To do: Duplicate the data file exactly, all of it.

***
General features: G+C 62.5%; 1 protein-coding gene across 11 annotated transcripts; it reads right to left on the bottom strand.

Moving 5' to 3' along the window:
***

General features: G+C 62.5%; 1 protein-coding gene across 11 annotated transcripts; it reads right to left on the bottom strand.

Moving 5' to 3' along the window: